Your wish granted: ChadeMo enabled

Your wish granted: ChadeMo enabled

kevin_rf | 09/07/2019

Now for a second wish, CSS

+1 on finally releasing it.

calvin940 | 09/07/2019

What would be the charge rate for these Chargers?

beaver | 09/07/2019

24.1 appears to be only going to S and X so far according to TeslaFi.

When I get the update I will yet again with the CHAdeMO adapter I have.

nwfan | 10/07/2019

@calvin940, I get 47kw when charging my Model S using Chademo adapter.
The last time I used it was 6 months ago at Electrify America charger.

jjgunn | 10/07/2019

Is there any cost associated with Electrify America / CHAdeMO ?

For the electricity I mean, I know the adapter costs.

vswendsen | 10/07/2019

jjgunn, Yes you will be charged for using an EA charger. Just need a credit card. I guess we should consider Tesla coming out with a CHAdeMO adapter for the M3 as progress but I really wish there was a CCS adapter. I have not seen any CHAdeMO systems that can charge faster than 50 kW. There are CCS chargers at EA stations that can deliver 350 kW and would be a useful alternative to Superchargers although considerably more expensive.

nwfan | 10/07/2019

@jjgunn, yes there is a fee. It was 6 months ago and don't remember.
I just tried it out. But with free Supercharging, haven't used it since.

rajan900 | 10/07/2019

Would this include a chademo to type 2 adapter as the model 3 in UK and Europe has a different type 2 port to the other models :/

hokiegir1 | 10/07/2019

I don't disagree with any of you. The adapter is very expensive, and charging costs are similarly high, when there is generally a convenient supercharger not too far out of the way that will get me back on the road considerably sooner....but there were TONS of people insisting that they couldn't live without ChadeMo a few months ago.

And I do expect a CCS adapter is in development, since they did make one for Europe recently -- it'll just be awhile before it gets released here.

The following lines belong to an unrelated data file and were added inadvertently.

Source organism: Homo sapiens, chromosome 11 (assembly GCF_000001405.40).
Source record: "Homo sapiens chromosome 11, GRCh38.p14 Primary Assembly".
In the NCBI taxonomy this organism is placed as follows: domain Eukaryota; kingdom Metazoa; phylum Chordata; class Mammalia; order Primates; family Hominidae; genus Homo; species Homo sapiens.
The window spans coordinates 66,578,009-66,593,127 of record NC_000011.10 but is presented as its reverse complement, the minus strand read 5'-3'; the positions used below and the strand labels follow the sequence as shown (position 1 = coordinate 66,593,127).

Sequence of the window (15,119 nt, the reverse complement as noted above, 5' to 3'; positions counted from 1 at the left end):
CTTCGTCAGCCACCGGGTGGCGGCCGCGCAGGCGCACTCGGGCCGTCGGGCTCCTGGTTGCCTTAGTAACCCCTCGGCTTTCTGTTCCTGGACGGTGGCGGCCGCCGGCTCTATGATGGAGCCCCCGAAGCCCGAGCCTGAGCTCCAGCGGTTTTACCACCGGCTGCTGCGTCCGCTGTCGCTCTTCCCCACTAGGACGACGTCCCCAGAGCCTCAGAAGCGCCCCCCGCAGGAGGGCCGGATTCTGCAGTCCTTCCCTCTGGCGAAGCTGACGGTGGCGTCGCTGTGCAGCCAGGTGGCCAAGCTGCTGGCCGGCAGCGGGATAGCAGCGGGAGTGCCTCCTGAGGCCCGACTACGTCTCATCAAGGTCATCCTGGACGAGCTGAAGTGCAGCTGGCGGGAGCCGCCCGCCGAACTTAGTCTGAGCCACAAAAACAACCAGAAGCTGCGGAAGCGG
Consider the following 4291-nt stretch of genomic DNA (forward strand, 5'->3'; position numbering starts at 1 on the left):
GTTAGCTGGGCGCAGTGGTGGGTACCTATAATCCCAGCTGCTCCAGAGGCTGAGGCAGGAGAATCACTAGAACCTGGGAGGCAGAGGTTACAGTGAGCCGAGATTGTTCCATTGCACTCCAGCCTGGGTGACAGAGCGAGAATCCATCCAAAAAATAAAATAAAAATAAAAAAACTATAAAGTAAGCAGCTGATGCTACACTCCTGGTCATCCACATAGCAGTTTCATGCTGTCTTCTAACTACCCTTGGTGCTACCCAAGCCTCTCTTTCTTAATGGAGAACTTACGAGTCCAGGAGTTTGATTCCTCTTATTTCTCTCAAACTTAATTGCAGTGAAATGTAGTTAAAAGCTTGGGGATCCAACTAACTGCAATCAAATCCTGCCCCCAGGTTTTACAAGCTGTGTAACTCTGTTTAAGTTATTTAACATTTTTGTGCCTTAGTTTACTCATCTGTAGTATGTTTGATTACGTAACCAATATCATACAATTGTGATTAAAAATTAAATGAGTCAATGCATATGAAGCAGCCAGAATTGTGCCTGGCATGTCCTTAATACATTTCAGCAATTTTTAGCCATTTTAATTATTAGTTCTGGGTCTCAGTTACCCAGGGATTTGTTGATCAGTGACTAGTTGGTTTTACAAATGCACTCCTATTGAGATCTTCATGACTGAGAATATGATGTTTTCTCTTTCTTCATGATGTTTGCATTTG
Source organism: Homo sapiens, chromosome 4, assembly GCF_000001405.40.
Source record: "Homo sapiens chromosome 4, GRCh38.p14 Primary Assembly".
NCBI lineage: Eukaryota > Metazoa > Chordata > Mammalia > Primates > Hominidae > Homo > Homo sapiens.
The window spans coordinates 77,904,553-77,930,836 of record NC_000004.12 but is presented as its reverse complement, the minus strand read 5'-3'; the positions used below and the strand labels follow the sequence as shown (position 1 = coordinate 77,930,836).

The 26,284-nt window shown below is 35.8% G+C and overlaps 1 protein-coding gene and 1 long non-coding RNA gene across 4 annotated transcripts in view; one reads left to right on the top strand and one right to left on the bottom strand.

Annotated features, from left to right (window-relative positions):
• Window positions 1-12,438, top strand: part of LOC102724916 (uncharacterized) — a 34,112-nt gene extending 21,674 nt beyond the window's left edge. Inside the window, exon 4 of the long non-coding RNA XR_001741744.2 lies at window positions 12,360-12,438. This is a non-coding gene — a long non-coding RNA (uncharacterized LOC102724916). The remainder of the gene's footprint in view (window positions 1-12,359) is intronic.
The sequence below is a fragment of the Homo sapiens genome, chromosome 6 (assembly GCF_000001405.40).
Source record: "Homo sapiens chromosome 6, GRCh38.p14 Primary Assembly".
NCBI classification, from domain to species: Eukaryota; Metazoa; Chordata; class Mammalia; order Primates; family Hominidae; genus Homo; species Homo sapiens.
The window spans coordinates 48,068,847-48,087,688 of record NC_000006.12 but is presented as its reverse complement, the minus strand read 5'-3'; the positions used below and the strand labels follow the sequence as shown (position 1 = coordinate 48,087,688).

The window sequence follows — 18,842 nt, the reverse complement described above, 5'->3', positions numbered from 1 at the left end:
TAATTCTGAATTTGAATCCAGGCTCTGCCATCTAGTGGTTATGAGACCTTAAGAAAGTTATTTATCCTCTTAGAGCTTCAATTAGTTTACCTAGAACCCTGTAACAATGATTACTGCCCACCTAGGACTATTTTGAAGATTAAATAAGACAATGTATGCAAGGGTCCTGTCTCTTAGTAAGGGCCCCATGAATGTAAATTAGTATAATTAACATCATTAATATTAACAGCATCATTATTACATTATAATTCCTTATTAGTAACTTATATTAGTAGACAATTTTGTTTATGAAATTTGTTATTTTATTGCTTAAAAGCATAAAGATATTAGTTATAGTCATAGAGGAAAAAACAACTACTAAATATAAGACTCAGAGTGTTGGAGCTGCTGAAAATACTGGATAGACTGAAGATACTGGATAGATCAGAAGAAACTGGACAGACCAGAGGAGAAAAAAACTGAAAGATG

@rajan - Good question -- and again, it's possibly a "in development" item, since that was an entirely new connector for Tesla over there.

Techy James | 10/07/2019

My wish was for CCS adapter for US folks. Granted my Local non Tesla Charging stall uses CCS & ChadeMo, but the CCS has a listed higher supported charging rate than the ChadeMo. Oh and since it's at Walmart and they don't enforce the Electric Charging spots, I am sure you will likely see something in the sorts of a 1974 Ford Bronco in the spot you would use to charge.

calvin940 | 10/07/2019

We apparently have a fair amount of chademo chargers in NS it seems.

The cost is about $7.65/hr US. Seems high but we only have really one central supercharger

Kathy Applebaum | 10/07/2019

Super happy for my Canadian friends, who have a lot of Chademo stations around and not very many superchargers. Big win for them.

We decided to buy the adapter as a "just in case" thing. Tesla is building superchargers at an amazing rate, but they are also selling cars at an amazing rate, and I fear lines on holiday weekends will become common. I'd rather know I can head down the road and spend an hour charging at the Chademo than spend 3 hours inching forward in line for a 20 minute charge at Tesla.

dortor | 10/07/2019

Tesla "chat" support from the Tesla website says it's the same adapter and not updates are require - I know my Adapter for my Model X DID NOT work 3 weeks ago on my Model 3 (I tested it) - but Tesla "chat" support claims it will work fine "as of today" - so a server side change was required? i.e. since. it's fast DC charging it's a Server side feature to allow the car to use a Chademo Supercharger?

we'll see - I think Tech support might be behind the information curve here but I'll test and find out.

Magic 8 Ball | 10/07/2019

The release from TESLA says old adapters will work. You will have to wait until the firmware allows it. I don't think anyone has the correct firmware yet for the adapter to work. | 10/07/2019

@Kathy Applebaum - I'd be far more concerned about spending 3 hours waiting in a line to get to that CHAdeMO (or CSS) stall. Most installations have one or two stalls, and few are beyond 50 kW (and many are only 30 kW). You're sharing that non-Tesla stall will all other EVs, and there is no assurances it will be maintained or expanded.

At least all Tesla Superchargers are a minimum of 120 kW, and the average location has 8 stalls, with a few locations as many as 40 stalls. With far higher power, it means cars spend less time charging. With V3 Superchargers rolling out now at 250 kW and other changes Tesla has made, the per-car time spent at a stall is even less so cars cycle through at a fast pace.

calvin940 | 10/07/2019

So I'll admit I have no insight into the charging yet, but according to an online calculator:

120 x 20 = 2.4KW = 16.1mph